Beethoven • Mozart Quintets for Piano and Winds
Harmonia Mundi HMM 905296 51:08 mins
Mozart regarded his Quintet for piano and winds K452, written in 1784 when he was 28, as the finest thing he had done, in an enthusiastic letter to his father. In it he faced the challenge of coping with instruments which can easily sound competitive with one another rather than collaborative. In this recording, played on reproductions of period instruments, that is exactly what happens, to a point where I found the sound positively ugly, something hard to imagine coming from Mozart. He had realised the problem, and was pleased with having coped with it; whether he would have been pleased with this recording is another matter.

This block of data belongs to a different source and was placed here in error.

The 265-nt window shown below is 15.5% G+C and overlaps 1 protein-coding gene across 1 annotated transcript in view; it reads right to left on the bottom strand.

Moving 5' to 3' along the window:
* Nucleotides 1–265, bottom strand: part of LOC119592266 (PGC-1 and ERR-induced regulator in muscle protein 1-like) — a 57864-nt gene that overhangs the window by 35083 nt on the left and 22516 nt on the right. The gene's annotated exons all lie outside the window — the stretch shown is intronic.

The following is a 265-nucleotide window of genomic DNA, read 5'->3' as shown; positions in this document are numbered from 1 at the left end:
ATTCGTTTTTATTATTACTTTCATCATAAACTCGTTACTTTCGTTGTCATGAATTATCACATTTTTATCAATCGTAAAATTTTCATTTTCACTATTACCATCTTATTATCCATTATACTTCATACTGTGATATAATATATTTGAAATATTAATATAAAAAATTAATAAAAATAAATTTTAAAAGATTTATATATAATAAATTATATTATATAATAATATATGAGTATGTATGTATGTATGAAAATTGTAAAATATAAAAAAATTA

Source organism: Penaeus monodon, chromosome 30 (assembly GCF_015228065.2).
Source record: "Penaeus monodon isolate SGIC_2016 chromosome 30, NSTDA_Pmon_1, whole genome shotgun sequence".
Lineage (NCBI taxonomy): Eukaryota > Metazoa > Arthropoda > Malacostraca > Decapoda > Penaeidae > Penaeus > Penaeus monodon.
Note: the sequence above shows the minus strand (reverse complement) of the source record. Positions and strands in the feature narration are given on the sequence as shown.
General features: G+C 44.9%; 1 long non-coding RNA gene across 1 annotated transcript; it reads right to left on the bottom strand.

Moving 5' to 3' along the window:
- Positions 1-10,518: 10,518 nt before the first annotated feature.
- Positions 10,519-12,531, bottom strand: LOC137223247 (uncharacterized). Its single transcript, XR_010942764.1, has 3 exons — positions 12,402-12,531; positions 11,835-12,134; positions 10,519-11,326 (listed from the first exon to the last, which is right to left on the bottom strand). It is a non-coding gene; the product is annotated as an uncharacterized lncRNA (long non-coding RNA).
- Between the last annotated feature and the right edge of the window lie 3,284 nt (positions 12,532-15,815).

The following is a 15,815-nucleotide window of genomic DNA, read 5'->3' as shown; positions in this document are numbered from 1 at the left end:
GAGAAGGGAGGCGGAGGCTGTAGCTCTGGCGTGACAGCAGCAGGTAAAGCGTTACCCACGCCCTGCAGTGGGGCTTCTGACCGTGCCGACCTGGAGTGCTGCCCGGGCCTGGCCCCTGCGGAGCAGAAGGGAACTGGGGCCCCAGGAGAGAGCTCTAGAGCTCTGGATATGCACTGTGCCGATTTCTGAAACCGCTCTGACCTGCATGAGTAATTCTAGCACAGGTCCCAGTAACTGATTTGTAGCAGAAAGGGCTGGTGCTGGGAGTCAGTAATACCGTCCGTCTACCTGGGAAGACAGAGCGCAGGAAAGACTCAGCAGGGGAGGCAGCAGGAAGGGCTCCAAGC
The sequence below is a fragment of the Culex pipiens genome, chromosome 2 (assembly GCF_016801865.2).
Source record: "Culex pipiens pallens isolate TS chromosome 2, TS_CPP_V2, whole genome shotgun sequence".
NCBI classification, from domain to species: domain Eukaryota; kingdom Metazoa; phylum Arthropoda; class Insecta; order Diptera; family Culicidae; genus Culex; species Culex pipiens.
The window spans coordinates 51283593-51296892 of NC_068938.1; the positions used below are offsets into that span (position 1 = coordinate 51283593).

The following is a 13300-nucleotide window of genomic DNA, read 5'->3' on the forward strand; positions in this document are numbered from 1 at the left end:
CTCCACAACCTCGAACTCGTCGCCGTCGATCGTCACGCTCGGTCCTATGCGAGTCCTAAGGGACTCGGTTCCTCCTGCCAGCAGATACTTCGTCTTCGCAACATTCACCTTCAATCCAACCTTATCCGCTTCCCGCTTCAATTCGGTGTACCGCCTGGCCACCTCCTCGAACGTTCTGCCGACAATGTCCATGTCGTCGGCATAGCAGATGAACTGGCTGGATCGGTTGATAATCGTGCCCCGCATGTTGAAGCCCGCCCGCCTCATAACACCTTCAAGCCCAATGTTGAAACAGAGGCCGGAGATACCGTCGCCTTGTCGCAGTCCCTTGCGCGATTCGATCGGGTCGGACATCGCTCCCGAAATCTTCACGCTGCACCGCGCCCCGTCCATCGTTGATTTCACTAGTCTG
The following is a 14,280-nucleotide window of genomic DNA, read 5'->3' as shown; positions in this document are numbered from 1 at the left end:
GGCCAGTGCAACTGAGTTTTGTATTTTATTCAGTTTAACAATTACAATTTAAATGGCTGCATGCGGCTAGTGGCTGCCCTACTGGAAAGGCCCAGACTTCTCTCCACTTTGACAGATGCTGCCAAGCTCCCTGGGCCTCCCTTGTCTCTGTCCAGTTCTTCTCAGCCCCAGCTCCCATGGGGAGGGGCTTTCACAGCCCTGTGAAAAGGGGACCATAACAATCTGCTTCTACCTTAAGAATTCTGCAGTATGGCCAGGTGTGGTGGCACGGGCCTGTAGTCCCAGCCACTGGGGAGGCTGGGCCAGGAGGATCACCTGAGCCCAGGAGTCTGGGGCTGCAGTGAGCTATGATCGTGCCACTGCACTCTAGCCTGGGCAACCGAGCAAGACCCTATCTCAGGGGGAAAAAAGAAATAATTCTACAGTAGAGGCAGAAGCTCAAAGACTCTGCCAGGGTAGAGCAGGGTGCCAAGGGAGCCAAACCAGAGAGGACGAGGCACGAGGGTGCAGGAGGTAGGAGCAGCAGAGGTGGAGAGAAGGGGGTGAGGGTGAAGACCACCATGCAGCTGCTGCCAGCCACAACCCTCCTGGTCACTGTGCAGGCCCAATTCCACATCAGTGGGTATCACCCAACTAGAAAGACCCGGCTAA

I am not a fan of most aspects of ‘authenticity’, and if I wanted one recording to demonstrate why, this would be a perfect example. The fortepiano evokes aural images of a deserted pub, and the four wind soloists vie with one another in acridity. I subjected myself to it several times, but my elderly prejudices refused to budge. Oddly enough, the early Beethoven work, written when he was 26 and inspired almost certainly by the Mozart, I found less disagreeable. I tried the recording of K452 with Radu Lupu at the piano and modern instruments all round, and found it balm, though still incisive. The booklet for the disc contains huge articles by several scholars, and gives a second-by-second commentary, which I can’t imagine anyone following.